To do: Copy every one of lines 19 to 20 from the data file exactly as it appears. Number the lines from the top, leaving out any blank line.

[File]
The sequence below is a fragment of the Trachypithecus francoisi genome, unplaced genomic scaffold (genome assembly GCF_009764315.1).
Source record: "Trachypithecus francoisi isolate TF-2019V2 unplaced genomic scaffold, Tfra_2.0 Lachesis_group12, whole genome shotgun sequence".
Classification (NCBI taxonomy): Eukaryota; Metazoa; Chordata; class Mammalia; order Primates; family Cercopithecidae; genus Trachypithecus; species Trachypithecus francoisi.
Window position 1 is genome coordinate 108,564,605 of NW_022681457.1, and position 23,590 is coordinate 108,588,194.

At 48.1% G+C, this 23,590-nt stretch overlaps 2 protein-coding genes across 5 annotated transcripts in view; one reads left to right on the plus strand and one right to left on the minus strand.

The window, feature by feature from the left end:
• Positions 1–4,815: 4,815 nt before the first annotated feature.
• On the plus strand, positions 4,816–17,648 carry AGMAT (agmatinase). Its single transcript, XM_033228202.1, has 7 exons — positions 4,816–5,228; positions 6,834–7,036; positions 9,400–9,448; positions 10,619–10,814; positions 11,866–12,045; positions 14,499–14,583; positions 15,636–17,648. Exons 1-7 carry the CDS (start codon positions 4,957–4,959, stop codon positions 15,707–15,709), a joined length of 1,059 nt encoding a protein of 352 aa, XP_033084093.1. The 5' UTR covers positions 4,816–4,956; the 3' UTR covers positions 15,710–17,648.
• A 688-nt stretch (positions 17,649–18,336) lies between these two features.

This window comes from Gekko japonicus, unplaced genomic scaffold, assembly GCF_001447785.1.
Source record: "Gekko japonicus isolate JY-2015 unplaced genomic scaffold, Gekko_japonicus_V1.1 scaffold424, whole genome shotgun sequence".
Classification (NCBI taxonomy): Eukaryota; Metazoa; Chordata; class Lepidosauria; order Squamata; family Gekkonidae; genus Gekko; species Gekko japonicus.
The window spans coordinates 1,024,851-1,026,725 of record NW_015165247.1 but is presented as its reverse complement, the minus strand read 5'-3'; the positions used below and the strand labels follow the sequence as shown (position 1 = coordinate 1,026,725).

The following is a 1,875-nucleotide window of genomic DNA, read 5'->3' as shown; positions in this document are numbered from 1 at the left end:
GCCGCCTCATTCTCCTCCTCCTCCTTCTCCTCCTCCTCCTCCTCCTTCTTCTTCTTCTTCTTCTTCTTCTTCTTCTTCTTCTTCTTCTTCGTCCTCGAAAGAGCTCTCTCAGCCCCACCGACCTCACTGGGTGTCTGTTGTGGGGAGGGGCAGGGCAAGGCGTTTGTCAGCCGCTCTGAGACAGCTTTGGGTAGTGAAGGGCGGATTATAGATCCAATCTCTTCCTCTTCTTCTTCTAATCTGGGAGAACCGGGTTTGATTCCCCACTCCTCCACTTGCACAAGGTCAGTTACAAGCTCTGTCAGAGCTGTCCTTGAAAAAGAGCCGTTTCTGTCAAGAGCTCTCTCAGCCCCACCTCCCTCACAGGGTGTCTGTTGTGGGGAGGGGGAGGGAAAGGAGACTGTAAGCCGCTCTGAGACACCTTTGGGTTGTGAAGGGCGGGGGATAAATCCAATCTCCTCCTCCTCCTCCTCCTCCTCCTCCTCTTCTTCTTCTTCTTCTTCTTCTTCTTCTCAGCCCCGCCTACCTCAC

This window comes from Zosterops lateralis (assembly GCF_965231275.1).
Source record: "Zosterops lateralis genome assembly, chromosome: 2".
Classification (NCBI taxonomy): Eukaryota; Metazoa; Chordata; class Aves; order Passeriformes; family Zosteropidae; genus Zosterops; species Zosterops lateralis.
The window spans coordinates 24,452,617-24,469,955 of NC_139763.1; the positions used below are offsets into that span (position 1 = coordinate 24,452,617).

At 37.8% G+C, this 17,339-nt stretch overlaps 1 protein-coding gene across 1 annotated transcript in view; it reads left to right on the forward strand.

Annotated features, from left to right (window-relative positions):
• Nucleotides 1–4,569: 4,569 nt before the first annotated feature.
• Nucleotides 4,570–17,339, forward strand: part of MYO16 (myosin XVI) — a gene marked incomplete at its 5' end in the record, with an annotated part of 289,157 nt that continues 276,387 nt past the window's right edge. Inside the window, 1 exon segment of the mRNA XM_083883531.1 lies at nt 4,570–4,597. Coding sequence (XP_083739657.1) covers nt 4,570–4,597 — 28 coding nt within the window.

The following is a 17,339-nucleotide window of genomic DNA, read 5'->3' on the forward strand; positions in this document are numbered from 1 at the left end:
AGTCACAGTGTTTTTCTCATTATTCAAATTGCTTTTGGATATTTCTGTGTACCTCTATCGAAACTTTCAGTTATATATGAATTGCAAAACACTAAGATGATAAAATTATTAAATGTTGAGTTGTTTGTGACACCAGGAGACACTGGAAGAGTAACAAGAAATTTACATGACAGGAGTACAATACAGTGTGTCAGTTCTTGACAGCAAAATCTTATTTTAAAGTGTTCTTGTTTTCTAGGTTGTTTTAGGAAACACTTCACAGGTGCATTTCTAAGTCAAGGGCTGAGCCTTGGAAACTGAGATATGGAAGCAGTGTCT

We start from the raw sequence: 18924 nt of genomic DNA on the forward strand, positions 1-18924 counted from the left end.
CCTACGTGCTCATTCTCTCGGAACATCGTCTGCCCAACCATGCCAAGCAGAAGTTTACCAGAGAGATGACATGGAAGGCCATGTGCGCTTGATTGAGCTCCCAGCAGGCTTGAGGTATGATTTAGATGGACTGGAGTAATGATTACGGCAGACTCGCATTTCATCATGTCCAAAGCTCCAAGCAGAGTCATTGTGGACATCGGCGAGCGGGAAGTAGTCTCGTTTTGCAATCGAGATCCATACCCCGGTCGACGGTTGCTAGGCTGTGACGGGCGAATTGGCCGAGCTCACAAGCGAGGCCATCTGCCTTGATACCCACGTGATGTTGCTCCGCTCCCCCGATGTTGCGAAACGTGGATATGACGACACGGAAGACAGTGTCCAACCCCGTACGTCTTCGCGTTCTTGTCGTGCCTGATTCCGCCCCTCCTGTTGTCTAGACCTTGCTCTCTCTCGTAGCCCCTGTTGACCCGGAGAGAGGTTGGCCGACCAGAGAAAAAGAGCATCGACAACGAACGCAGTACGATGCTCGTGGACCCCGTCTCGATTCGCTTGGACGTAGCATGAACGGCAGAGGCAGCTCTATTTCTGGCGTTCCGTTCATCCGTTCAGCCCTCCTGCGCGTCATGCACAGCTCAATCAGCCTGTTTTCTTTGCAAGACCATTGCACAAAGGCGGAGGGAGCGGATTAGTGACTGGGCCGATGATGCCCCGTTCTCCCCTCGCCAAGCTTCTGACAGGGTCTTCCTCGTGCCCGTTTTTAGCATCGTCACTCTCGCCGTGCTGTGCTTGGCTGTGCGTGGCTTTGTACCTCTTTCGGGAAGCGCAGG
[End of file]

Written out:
The window spans coordinates 24,452,617-24,469,955 of NC_139763.1; the positions used below are offsets into that span (position 1 = coordinate 24,452,617).

At 37.8% G+C, this 17,339-nt stretch overlaps 1 protein-coding gene across 1 annotated transcript in view; it reads left to right on the forward strand.